2007 is going to be a year of anniversaries. Two at least deserve mention. It is the 200th anniversary of the Slave Trade. To celebrate a feature film on the life of William Wilberforce is being released with the part of Wilberforce being played by that nice young man from Hornblower, Ioan Gruffudd.
It is also the 100th anniversary of the founding of the Boy Scouts by Baden Powell. This has a local connection, as they began on Brownsea Island in Poole, just a stone's throw away from here.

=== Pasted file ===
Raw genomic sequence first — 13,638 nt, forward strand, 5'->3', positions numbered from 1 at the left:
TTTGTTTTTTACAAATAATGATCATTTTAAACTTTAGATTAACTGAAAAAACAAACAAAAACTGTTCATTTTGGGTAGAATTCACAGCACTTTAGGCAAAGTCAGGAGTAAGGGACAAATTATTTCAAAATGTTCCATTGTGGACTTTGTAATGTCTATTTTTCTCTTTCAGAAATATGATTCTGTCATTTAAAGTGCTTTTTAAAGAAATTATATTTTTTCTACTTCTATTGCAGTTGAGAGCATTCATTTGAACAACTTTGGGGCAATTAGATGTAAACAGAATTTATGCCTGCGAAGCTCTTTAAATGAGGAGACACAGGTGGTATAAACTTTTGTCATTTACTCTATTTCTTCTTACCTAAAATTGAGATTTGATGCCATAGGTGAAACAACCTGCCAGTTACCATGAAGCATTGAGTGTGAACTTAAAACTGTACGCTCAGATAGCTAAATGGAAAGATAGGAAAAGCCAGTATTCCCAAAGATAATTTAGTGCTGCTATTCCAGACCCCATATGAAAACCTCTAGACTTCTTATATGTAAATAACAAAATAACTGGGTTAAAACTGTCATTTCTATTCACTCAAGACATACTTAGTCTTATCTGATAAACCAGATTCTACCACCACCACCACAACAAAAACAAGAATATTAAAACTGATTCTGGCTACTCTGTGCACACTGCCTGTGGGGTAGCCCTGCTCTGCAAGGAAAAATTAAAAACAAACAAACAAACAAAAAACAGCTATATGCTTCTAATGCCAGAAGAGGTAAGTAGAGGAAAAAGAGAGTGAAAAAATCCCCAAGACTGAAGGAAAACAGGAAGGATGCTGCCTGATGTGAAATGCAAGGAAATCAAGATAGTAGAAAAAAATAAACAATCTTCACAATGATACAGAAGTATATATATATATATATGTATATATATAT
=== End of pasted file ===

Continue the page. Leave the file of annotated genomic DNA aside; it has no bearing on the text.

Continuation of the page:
Brownsea is one of the few remaining habitats of red squirrels in England. A community was established in the island by 800 AD, but it is not mentioned in the Domesday book. By the sixteenth cemetery it had become a hideout for pirates. At the time of the Restoration it was owned by Robert Clayton MP, later to become Lord Mayor of London, and a castle built on the site of old reins in 1726 by the eccentric William Benson. It was improved by Sir Humphtey Sturt of More MP in 1765. In 1852 china clay was discovered on the island and pottery manufacture was begun employing 200 people. Alas the clay was not of sufficient quality to make fine porcelain and the making of sanitary ware could not sustain the industry so the business folded. Eventually the Island was accepted by the Treasury in lieu of Death Duties and the Island became the property of the National Trust, who still own it. This summer Boy scouts from all over the world will be camping on Brownsea in celebration of the centenary.